I couldn’t avoid one thing though, one facet of Kerala life that all the students and teachers have had to get used to: samaram, or strikes. In the six weeks I was there, I was able to attend approximately one month of class. Only one week out of six was a five-day working week. If there wasn’t a bus strike that prevented the teachers from coming to class, then there was an auto strike, or a government strike, or a student strike, or no water on campus, or a statewide holiday to honor the passing of a former chief minister. I was beyond frustrated. How could the students and teachers have such unpredictable schedules? Such lackadaisical attitudes toward class time? Didn’t the term “gurukul” mean that the teachers and students would live together? I was forced to relax and accept the slow pace of life, or otherwise I might have gone crazy. I was made painfully aware of my Americanness, how accustomed I was to a level of managerial competence, too practical and time-oriented and money-minded to adjust easily to the Kerala system of “To have class? Or not to have class? What’s the big deal?”
July 20, 2005
No class today … again! What am I doing here? Just wasting time. Kerala is God’s Own Country, sure. It’s a beautiful state: lush and forgiving, welcoming and enticing. The working class in Kerala has a higher minimum wage than anywhere else in India. The food is sumptuous, the saris beautiful, the populace educated, the political sphere alive and happening. But do not come to Kerala if you expect efficiency. And if you want to attend a month of classes, you’d better plan to stay on for about a year.
July 21, 2005
I am what can only be described as pissed off. Here the English language captures perfectly the way I feel, the resentment I have toward the Kalamandalam administrators and teachers, my almost violent irritation toward the rain. Sadhakam was cut short this morning after about 20 minutes because of the water on the floor of the Koothambalam. Let me get this straight. Every morning Kalamandalam students wake up and assemble in the Koothambalam around 7 o’clock for exercises. This is nothing new. And during monsoon season, rain gets into the temple theater. The floor gets wet. Muddy. Mosquitoes go to town. Why does it not occur to anyone to hire somebody (or ask one of the people already hired to sit at the gate and stare at us as we enter the school, though I’m not sure that’s an official job description) to wipe the floor at 6:30? If not everyday, then how about when it rains?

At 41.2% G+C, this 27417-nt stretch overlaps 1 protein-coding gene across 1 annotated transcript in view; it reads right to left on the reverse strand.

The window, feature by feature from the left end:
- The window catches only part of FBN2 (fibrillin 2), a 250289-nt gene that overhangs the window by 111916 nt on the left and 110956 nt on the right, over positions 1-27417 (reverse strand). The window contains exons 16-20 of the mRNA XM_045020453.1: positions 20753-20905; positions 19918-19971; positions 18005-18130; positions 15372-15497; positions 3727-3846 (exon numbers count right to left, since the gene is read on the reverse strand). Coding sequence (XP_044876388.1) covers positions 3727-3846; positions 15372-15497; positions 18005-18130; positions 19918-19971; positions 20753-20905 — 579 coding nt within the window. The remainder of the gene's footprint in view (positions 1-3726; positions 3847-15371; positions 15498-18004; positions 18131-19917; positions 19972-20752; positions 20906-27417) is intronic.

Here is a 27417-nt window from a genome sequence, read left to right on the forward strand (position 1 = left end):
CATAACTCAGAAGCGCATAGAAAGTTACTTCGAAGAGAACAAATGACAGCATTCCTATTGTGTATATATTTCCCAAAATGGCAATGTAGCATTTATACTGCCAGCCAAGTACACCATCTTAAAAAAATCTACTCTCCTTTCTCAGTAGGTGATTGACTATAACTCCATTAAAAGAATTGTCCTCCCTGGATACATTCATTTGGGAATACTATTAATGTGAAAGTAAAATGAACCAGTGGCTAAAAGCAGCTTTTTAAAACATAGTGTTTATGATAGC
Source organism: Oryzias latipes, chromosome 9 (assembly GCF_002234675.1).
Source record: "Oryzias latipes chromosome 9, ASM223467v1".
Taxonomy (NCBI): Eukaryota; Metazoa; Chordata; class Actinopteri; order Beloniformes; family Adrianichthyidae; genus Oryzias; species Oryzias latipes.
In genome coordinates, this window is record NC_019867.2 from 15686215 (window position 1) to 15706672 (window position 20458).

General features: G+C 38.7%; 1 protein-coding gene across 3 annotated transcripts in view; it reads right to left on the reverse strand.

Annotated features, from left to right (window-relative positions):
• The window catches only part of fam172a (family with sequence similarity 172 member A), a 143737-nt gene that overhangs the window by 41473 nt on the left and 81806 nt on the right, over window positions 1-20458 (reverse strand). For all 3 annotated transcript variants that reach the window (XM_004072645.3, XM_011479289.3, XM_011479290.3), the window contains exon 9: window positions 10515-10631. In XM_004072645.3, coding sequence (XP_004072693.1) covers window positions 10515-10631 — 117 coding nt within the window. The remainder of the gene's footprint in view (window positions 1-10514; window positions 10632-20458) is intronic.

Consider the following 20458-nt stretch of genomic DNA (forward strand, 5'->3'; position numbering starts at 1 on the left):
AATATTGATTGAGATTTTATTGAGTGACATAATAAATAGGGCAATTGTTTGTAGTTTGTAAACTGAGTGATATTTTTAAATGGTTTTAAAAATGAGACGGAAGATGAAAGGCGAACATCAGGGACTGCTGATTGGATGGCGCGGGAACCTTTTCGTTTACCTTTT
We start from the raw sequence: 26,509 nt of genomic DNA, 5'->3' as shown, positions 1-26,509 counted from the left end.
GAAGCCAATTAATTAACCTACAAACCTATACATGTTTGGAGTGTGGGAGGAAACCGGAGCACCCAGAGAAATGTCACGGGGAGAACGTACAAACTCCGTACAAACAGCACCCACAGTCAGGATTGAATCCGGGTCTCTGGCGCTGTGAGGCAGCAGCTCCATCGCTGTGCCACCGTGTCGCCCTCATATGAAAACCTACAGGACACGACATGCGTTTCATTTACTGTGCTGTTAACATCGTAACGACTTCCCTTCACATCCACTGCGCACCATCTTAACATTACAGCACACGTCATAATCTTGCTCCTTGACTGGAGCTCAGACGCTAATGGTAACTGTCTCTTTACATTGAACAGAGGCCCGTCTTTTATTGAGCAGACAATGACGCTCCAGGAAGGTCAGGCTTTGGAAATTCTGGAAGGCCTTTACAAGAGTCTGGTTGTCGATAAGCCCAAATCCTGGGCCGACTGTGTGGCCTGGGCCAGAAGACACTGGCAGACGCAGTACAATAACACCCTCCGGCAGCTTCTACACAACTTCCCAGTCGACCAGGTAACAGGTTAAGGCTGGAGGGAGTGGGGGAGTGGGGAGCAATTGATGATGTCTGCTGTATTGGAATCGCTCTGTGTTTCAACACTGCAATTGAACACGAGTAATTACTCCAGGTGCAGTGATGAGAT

Tomorrow there is no class all day.
At first I thought that canceling class so frequently seemed antithetical to the project of the gurukul, a pedagogical system in which teacher and student live together and class takes place 24 hours a day, seven days a week. Then I realized that the institution is only historically and theoretically a “gurukul.” Most of the Kalamandalam teachers no longer live on campus. But as I interviewed teachers about their understanding of the system, it became evident that many were in fact applying the philosophy of the traditional gurukul to their 21st-century classes. The result, surprisingly, is less class, instead of more.